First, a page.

SOUTH AFRICA’s largest iron ore company, Kumba Iron Ore, warned on Wednesday of a roughly 30% drop in profit for the year to December 31 2012 because of lower prices for its offshore sales as well as reduced production after a wildcat strike.
Kumba, which is majority owned by Anglo American, said its headline earnings per share would be between R36.30 and R38.80 each compared to R53.13 a year earlier.
"The decrease in earnings is largely attributable to a decrease in export iron ore prices in the period and the impact on production following the illegal strike at Sishen Mine," Kumba said on Wednesday.
Kumba’s shares closed down 0.78% at R582.
The iron ore price fell by 24% last year to $130 a ton compared to $170 in 2011, SBG Securities analyst, Heidi Sternberg, said.
If Chinese gross domestic product grows or Chinese steel production grows by 3% or more this should be positive for iron ore demand and prices for the steel feedstock this year, she said in a note.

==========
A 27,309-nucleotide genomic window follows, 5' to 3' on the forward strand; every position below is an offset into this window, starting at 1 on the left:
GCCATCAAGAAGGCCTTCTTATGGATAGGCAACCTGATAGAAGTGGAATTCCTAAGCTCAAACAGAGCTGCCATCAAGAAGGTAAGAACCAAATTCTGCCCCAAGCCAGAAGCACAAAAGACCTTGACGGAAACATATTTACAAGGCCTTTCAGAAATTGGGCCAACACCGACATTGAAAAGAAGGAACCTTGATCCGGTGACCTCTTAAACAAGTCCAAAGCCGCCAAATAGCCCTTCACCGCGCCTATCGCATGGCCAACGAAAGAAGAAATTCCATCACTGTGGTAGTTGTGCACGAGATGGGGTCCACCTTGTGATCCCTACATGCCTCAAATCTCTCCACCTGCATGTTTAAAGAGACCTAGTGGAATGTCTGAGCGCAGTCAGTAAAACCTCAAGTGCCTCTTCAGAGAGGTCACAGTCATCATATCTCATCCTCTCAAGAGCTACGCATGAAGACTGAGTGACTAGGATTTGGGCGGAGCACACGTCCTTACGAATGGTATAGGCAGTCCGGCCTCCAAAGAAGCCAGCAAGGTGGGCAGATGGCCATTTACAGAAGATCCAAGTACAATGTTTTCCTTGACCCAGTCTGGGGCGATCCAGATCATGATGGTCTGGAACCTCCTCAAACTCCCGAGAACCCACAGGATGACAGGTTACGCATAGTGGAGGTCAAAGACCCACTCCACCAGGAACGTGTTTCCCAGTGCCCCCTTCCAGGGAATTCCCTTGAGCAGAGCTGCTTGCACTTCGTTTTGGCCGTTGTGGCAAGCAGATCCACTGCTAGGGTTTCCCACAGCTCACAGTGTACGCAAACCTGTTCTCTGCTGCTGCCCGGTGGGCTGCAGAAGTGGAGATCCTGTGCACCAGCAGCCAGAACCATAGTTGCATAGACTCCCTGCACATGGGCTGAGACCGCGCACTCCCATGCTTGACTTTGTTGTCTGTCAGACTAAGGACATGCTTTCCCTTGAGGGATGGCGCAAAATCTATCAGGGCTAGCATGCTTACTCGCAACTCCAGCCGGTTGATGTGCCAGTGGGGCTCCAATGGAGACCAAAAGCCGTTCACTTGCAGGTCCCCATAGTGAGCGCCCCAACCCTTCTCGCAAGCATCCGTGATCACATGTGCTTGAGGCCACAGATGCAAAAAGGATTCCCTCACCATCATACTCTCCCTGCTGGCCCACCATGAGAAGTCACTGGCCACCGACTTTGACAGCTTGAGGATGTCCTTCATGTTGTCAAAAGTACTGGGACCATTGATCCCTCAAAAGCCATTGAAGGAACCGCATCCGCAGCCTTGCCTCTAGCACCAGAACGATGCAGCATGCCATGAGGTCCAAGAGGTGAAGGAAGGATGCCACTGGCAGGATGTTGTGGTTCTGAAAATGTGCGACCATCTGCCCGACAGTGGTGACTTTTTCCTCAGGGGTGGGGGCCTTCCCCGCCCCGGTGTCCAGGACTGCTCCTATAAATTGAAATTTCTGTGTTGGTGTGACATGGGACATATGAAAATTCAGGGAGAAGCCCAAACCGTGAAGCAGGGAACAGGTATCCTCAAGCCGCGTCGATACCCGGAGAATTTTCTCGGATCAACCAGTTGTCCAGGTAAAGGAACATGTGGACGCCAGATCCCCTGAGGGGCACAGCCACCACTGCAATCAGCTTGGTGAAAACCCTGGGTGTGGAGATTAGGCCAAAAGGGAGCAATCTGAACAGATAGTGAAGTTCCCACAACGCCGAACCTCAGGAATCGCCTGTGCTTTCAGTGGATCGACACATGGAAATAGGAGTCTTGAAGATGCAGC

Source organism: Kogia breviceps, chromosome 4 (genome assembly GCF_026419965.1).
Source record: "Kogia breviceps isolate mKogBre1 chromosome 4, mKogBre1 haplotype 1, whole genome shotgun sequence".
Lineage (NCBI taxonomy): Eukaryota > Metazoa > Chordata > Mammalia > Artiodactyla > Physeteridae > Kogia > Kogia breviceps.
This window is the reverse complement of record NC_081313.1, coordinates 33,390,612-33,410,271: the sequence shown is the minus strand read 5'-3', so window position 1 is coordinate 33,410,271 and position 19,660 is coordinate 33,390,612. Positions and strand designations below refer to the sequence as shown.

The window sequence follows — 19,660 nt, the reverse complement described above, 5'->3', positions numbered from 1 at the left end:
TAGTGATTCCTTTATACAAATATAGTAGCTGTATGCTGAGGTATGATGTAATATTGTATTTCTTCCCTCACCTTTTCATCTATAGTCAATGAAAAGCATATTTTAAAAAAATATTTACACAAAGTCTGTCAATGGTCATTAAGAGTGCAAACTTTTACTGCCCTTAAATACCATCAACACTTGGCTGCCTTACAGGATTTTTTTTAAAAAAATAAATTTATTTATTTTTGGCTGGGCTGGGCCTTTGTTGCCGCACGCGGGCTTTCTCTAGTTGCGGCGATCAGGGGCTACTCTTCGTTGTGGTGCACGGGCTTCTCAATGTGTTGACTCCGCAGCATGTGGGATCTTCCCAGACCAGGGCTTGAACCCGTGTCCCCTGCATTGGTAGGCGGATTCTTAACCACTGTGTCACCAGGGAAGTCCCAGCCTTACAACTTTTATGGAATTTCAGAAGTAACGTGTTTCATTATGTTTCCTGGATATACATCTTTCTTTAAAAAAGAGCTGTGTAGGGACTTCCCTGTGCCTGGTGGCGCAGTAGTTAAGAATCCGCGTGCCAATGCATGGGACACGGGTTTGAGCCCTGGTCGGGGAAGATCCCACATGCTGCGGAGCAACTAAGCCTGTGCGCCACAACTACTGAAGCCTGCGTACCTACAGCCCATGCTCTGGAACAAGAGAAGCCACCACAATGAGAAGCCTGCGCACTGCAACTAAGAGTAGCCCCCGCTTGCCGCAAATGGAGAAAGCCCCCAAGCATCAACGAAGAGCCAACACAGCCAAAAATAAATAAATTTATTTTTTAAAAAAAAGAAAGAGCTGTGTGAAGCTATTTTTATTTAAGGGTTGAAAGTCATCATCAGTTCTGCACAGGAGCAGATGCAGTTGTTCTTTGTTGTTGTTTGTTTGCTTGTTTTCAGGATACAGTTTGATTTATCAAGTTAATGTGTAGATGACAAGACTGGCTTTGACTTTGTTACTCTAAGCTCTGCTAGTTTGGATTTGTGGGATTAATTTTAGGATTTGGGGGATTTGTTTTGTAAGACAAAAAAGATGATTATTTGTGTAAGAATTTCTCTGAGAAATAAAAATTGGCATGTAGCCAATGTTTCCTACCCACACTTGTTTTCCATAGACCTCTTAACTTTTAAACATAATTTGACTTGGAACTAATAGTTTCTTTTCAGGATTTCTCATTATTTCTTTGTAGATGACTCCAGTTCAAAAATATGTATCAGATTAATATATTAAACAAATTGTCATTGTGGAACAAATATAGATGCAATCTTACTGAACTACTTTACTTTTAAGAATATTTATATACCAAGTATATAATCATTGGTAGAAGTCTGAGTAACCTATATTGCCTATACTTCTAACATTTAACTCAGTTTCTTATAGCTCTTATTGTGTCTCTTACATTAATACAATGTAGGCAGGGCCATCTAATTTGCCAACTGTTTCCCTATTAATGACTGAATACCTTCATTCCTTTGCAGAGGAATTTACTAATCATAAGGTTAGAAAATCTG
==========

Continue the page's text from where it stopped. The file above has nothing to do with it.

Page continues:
Citi said iron ore imports by China, the world’s largest steel maker, had grown by nearly 11% in December to 70.9-million tons as production improved.
The iron ore price is currently around $155 a ton. This is for ore with a 62% iron content.
Much like most major companies in South African mining, particularly platinum and gold, is showing the results of lower production due to labour unrest that swept through the sector late last year.
Kumba’s Sishen mine, the largest open pit operation in Africa, was brought to a halt in October when 300 workers embarked on an unprotected strike.
The workers seized heavy earthmoving equipment, threatening to damage it if their demands for higher wages were not met.
Kumba reckons it lost 2.2-million tons of iron ore in the strike.
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